THE CASTLE: the home within a home
The general perception of a castle is that of an edifice that stands solitary and fortified. However, the ‘Castle’, an innovative mirco-dwelling resulting from a continuing collaboration between the University of Tasmania (UTAS), School of Architecture & Design and Youth Futures Inc, will actually encourage the strengthening of relationships by providing privacy and security.
The Castle has been purpose-built to provide crisis accommodation for young people at risk of homelessness. It has been designed to be easily transportable, fully self-contained and, with its clever use of space, suitable for becoming a home for a single occupant.
When Harry Tams, Director of Youth Futures, approached Dr Richard Burnham at UTAS back in 2008 with the problem of how to provide accommodation for a family home where the shortage of space and associated emotional stress was placing children at risk of leaving and becoming homeless, Dr Burnham saw it as an excellent project for the ‘Learning by Making’ program.
The program developed by Dr Burnham and colleagues provided an opportunity for groups of students to work collaboratively on 'live' architectural projects for real clients.
The program is operated under four guiding principles. Firstly, to foster community engagement in the process of making quality designed contributions to public space. Secondly, that a holistic approach is taken with regard to education and the process of making. Next, group ownership over design ideas is nurtured to foster a stronger bonding to the project through shared creativity. Finally, students must gradually assume total responsibility for the project including management and consultation with stakeholders.
The project has been enriching for participants in many ways.
From an architectural learning perspective the digitally designed castle questions what a house really needs to be. It explores the overlap between architecture and furniture, kitchen cabinetry, boatbuilding and the caravan industry.
From a design perspective, the project has instigated the design of new software and a continuing process of refinement through community feedback and prototype development. In fact, the prototypes have resulted in a highly adaptive digitally cut plywood construction system called ‘panitecture’. A model kit has also been produced to assist people to design their own version of the Castle. In line with the School’s policy, an important aspect was ensuring the project was built on sustainable principles of design. This included looking at everything from the long-term benefits for participants, ‘leanness’ in timber construction, and mass-customisation to balance the efficiencies of mass production whilst responding to the unique needs of each customer.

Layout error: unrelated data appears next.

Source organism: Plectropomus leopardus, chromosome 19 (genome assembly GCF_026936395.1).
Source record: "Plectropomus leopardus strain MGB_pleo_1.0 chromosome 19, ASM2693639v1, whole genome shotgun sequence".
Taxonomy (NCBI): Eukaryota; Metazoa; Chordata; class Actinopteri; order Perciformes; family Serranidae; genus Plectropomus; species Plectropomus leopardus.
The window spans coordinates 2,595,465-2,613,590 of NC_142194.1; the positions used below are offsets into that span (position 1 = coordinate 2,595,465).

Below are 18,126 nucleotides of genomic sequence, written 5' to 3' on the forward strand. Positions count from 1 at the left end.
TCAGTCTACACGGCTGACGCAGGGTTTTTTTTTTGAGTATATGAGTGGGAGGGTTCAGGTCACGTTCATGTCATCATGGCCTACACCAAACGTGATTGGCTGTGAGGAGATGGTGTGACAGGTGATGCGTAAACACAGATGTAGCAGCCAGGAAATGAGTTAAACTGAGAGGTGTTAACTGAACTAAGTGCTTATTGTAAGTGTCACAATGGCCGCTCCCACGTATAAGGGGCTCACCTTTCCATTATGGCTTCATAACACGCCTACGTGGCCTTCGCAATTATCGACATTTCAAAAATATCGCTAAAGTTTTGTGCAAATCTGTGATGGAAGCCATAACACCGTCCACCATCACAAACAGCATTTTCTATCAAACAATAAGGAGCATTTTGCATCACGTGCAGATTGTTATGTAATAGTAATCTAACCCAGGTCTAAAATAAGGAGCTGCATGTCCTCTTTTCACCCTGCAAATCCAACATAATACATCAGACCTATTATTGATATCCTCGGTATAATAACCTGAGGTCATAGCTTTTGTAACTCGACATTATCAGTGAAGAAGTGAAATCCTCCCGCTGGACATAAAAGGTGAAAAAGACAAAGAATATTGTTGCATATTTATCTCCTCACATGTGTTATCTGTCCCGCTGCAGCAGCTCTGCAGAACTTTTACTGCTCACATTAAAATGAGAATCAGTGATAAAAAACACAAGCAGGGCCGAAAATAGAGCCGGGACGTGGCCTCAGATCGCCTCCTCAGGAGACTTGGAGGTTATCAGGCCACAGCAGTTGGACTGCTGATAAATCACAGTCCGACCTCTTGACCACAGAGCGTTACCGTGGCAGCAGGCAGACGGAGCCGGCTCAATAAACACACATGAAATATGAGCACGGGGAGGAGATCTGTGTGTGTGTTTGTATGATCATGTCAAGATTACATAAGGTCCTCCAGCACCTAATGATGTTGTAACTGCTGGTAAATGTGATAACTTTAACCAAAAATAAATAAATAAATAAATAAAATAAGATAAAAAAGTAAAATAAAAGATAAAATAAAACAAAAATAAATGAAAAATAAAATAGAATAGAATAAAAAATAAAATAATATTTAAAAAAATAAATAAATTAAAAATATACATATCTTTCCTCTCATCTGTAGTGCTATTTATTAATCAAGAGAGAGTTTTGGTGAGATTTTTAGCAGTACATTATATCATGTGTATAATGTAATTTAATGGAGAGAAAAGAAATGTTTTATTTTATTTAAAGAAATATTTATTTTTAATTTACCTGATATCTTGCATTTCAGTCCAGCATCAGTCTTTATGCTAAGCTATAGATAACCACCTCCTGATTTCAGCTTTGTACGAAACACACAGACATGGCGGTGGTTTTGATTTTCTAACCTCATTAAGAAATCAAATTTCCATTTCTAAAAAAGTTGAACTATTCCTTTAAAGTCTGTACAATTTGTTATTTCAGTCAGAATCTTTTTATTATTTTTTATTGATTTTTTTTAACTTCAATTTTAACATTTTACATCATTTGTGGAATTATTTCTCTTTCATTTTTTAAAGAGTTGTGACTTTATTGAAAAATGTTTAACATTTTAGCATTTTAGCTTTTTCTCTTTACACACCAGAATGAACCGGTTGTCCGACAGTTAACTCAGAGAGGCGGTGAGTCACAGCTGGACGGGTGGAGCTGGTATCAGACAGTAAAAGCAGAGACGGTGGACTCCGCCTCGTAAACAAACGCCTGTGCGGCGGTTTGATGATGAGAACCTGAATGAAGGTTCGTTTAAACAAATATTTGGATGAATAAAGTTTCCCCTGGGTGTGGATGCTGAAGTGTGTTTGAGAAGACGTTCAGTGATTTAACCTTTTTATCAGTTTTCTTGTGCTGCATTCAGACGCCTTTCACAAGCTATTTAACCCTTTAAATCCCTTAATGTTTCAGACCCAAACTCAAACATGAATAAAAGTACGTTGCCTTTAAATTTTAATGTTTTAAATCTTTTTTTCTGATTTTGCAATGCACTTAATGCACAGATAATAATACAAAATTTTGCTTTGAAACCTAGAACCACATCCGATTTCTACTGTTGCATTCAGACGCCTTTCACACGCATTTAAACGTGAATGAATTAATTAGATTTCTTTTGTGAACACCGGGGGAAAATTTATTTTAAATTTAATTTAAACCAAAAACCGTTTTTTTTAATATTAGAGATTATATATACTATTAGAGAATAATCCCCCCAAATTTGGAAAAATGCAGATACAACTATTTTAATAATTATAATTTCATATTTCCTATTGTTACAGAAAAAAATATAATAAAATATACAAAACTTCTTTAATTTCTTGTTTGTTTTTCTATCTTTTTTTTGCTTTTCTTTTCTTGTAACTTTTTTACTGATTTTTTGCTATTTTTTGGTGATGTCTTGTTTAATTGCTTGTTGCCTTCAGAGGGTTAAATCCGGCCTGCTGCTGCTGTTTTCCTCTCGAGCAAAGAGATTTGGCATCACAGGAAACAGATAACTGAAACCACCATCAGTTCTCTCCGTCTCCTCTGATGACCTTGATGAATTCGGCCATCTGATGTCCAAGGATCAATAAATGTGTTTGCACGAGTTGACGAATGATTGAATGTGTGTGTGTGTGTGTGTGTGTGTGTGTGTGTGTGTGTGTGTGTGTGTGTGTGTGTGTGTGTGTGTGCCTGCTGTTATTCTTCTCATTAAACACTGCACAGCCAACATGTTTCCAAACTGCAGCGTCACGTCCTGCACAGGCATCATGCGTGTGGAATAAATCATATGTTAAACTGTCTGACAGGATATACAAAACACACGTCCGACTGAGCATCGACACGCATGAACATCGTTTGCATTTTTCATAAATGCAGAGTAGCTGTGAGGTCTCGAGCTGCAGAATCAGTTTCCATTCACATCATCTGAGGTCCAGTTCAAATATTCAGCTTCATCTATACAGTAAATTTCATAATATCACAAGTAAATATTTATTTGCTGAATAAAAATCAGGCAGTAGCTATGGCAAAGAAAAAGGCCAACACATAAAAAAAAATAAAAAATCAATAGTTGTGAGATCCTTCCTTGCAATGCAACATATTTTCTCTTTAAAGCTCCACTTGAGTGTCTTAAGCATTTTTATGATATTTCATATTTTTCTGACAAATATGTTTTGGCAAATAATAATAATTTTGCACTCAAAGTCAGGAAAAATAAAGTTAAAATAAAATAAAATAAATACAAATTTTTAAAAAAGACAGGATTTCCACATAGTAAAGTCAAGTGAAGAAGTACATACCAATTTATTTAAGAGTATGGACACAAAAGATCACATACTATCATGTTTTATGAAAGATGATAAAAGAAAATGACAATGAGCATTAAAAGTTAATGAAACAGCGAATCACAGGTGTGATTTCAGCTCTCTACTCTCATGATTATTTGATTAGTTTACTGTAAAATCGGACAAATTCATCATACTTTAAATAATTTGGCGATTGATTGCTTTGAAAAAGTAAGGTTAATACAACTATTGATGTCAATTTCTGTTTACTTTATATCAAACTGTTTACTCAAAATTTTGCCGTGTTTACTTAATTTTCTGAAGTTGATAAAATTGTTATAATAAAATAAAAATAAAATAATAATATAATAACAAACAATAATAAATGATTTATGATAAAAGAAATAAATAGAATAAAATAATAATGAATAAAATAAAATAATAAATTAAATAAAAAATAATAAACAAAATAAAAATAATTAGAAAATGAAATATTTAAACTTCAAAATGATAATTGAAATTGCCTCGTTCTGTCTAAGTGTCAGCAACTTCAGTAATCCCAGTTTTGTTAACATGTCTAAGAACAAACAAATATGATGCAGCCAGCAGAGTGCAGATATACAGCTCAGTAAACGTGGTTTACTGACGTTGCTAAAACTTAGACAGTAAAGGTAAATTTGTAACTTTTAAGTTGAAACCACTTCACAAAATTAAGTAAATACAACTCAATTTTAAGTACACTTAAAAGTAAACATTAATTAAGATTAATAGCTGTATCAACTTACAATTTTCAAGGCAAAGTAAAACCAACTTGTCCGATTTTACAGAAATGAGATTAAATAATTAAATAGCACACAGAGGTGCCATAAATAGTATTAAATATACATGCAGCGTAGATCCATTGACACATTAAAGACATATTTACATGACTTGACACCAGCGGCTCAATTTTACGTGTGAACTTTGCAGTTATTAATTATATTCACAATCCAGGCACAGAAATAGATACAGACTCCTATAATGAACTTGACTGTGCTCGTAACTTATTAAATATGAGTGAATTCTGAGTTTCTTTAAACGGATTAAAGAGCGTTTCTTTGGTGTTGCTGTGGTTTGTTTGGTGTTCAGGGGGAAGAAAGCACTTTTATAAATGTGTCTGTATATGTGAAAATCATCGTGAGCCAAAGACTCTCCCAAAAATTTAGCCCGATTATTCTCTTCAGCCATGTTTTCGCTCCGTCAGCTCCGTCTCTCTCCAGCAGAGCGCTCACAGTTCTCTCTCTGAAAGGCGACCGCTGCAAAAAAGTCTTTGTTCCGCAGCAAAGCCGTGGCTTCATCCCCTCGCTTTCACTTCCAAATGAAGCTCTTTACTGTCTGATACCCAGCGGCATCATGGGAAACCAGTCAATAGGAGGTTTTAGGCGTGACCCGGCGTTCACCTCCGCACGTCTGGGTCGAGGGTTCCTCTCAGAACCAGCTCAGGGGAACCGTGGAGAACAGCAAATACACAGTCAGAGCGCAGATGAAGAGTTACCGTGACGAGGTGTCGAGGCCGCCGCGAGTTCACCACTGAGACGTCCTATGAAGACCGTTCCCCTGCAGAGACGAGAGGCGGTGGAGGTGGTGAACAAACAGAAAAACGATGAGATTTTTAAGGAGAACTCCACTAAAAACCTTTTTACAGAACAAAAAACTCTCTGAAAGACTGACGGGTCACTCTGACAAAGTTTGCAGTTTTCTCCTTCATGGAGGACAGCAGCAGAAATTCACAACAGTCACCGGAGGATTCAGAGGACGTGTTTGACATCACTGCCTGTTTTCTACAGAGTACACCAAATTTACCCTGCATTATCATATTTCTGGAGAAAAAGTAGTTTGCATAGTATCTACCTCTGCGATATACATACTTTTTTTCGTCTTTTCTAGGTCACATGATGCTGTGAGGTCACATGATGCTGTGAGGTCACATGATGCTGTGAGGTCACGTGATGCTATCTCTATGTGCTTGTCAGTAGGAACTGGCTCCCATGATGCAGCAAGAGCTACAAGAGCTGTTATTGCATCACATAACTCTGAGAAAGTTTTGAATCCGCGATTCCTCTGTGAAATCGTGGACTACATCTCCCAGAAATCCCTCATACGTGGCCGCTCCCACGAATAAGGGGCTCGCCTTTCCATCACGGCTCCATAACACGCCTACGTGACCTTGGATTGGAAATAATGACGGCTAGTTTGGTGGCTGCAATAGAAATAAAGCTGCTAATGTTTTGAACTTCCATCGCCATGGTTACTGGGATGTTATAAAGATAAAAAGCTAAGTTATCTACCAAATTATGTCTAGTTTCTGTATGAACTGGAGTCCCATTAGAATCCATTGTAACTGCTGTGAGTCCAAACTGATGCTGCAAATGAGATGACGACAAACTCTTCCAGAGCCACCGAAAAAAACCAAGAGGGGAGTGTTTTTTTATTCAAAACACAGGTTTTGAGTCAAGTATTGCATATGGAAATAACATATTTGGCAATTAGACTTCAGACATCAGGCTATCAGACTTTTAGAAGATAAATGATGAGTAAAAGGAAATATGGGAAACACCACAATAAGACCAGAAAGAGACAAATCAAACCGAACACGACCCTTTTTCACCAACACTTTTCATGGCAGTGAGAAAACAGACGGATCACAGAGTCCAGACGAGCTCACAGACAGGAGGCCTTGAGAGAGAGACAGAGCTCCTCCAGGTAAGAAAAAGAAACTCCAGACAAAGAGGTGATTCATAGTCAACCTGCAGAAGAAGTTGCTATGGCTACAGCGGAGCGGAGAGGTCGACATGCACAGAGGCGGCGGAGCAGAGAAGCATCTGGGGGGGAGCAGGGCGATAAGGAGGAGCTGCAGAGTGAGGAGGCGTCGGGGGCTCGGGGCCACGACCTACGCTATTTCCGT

From a practical point of view the challenge was to create a construction that didn’t require a high level of skill proficiency for assembly. Youth Futures has taking on the challenge to build the Castle as part of its training program for young people. It takes about two weeks to complete a Castle dwelling. However, not only has the project provided these young participants with an opportunity to gain skills and the attainment of a construction certificate it also provides for greater self esteem and stronger connection to the community.
Currently, there are two Castles in continual operation in the community. In the past year, Youth Futures have built a further twelve units. While every home may be a man’s castle, the UTAS Castle will be a home within the home for teenagers at risk of losing far more than four walls.
The Castle is part of the 2012 Design Island showcase at Design:Made:Trade.